Read more here: What is waste worth? - Renny Ramakers

Jul 22


A supermarket chain in the UK announced today that it’s going to power one of its stores entirely off food waste. It’s an attractive solution to two of the most gnawing sustainability concerns: waste and energy.
A Sainsbury’s in Cannock, a town in the West Midlands, will get all of its electricity from food waste through a process called anaerobic digestion. The process is pretty much what it sounds like: waste food is “digested” by microorganisms in huge tankers sealed off from the air, which Sainsbury’s compares to a human stomach.
Biffa, the waste management company working with the supermarket, explains that the waste is broken down into a slurry that degrades into an energy rich biogas, a mixture of methane and carbon dioxide. 

More: This British Supermarket Will Be Powered Entirely by Its Own Food Waste | Motherboard

A supermarket chain in the UK announced today that it’s going to power one of its stores entirely off food waste. It’s an attractive solution to two of the most gnawing sustainability concerns: waste and energy.

A Sainsbury’s in Cannock, a town in the West Midlands, will get all of its electricity from food waste through a process called anaerobic digestion. The process is pretty much what it sounds like: waste food is “digested” by microorganisms in huge tankers sealed off from the air, which Sainsbury’s compares to a human stomach.

Biffa, the waste management company working with the supermarket, explains that the waste is broken down into a slurry that degrades into an energy rich biogas, a mixture of methane and carbon dioxide.

More: This British Supermarket Will Be Powered Entirely by Its Own Food Waste | Motherboard

Jul 21

[video]

Jul 20

Here’s one of the more interesting quasi-unconsumption branding tactics I’ve encountered: Levi’s CEO Chip Bergh has been talking up the benefits of not washing your jeans:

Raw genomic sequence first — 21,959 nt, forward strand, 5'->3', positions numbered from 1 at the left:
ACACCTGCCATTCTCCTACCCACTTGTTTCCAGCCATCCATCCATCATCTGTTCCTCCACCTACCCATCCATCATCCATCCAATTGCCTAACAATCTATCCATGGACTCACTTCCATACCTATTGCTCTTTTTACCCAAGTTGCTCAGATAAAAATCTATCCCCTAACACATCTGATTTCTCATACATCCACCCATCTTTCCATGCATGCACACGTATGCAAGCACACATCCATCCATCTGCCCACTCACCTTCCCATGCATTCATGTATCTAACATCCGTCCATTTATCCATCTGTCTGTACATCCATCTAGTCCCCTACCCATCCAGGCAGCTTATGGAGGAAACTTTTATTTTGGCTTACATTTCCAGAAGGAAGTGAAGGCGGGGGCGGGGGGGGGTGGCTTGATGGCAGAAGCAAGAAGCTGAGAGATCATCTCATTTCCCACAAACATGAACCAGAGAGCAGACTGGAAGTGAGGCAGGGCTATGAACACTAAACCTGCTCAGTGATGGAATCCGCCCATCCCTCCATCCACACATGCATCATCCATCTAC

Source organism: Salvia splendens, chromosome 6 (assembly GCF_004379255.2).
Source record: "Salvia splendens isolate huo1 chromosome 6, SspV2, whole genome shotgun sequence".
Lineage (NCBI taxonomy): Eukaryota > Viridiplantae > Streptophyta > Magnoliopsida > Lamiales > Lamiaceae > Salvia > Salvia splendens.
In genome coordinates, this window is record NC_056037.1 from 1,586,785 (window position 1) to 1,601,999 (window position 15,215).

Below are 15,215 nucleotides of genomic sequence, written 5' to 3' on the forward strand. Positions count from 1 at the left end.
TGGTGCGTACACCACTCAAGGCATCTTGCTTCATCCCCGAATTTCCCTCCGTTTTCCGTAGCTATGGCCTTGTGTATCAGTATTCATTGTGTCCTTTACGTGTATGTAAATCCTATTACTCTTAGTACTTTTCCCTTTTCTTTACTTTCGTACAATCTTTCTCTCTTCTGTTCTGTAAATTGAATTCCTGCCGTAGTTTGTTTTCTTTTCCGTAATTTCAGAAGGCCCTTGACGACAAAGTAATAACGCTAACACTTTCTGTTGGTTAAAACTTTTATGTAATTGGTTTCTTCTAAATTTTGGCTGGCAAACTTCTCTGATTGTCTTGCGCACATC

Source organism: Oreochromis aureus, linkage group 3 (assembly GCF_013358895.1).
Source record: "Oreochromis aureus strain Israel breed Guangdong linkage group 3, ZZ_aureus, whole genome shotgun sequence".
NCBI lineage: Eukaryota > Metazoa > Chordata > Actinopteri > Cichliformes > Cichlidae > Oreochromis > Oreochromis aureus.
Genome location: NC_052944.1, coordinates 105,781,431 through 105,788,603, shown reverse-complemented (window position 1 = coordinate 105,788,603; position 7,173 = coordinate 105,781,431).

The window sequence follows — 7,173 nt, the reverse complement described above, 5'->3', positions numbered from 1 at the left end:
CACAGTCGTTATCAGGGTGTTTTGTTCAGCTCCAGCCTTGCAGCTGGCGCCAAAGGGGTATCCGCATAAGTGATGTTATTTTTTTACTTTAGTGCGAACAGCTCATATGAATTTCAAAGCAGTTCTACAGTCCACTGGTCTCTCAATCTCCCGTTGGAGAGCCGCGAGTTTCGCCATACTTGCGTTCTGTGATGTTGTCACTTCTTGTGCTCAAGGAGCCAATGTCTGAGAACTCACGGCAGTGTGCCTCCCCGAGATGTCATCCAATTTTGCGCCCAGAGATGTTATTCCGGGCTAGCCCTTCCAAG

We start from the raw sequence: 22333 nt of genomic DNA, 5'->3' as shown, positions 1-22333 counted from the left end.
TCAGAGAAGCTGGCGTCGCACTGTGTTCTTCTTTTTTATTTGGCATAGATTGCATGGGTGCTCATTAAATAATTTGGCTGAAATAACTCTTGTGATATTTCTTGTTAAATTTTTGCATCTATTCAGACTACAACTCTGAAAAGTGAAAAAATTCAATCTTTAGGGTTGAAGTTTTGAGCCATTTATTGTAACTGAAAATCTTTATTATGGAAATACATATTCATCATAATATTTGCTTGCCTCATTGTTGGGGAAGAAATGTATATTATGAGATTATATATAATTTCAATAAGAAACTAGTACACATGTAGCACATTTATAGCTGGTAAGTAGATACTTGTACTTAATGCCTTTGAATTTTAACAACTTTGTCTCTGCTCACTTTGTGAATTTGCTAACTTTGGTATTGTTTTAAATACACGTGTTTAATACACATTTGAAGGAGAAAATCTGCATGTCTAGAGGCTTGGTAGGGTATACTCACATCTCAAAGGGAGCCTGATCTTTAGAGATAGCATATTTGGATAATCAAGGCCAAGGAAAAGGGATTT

In a post on LinkedIn called “The Dirty Jeans Manifesto,” Bergh explains both the environmental and durability benefits of never washing your jeans.
"We learned that an average pair of jeans consumes roughly 3,500 liters of water – and that is after only two years of use, washing the jeans once a week," Bergh writes. "Nearly half of the total water consumption, or 1,600 liters, is the consumer throwing the jeans in the washing machine. That’s equivalent to 6,700 glasses of drinking water!"
He adds that not washing them also helps them to last longer.

More here (including what to do about stains, and the benefits of freezing jeans as a cleaning alternative): Levi’s CEO Explains Why Not To Wash Your Jeans | HUH.

Here’s one of the more interesting quasi-unconsumption branding tactics I’ve encountered: Levi’s CEO Chip Bergh has been talking up the benefits of not washing your jeans:

In a post on LinkedIn called “The Dirty Jeans Manifesto,” Bergh explains both the environmental and durability benefits of never washing your jeans.

"We learned that an average pair of jeans consumes roughly 3,500 liters of water – and that is after only two years of use, washing the jeans once a week," Bergh writes. "Nearly half of the total water consumption, or 1,600 liters, is the consumer throwing the jeans in the washing machine. That’s equivalent to 6,700 glasses of drinking water!"

He adds that not washing them also helps them to last longer.

More here (including what to do about stains, and the benefits of freezing jeans as a cleaning alternative): Levi’s CEO Explains Why Not To Wash Your Jeans | HUH.

[video]

Jul 19

Earlier we mentioned the event World Design Capital 2014. Here’s a follow up: 

A spectacular structure, designed by Dutch design studio Droog and made entirely of salvaged materials, pops up in Cape Town this week for the Department of Design, a temporary hub connecting Dutch and South African designers as part of World Design Capital 2014

More: Lookbook: Department of Design | Design Indaba

Earlier we mentioned the event World Design Capital 2014. Here’s a follow up:

A spectacular structure, designed by Dutch design studio Droog and made entirely of salvaged materials, pops up in Cape Town this week for the Department of Design, a temporary hub connecting Dutch and South African designers as part of World Design Capital 2014

More: Lookbook: Department of Design | Design Indaba


Skyscrapers don’t build themselves, but the designers at French architecture firm Chartier-Corbosson might have come up with the next best thing: London Organic Skyscraper, if realized, would constantly grow using, as building material, the recycled waste of its residents.

(via Eco-Skyscraper Concept Grows From The Recycled Garbage Of Its Occupants | The Creators Project)

Skyscrapers don’t build themselves, but the designers at French architecture firm Chartier-Corbosson might have come up with the next best thing: London Organic Skyscraper, if realized, would constantly grow using, as building material, the recycled waste of its residents.

(via Eco-Skyscraper Concept Grows From The Recycled Garbage Of Its Occupants | The Creators Project)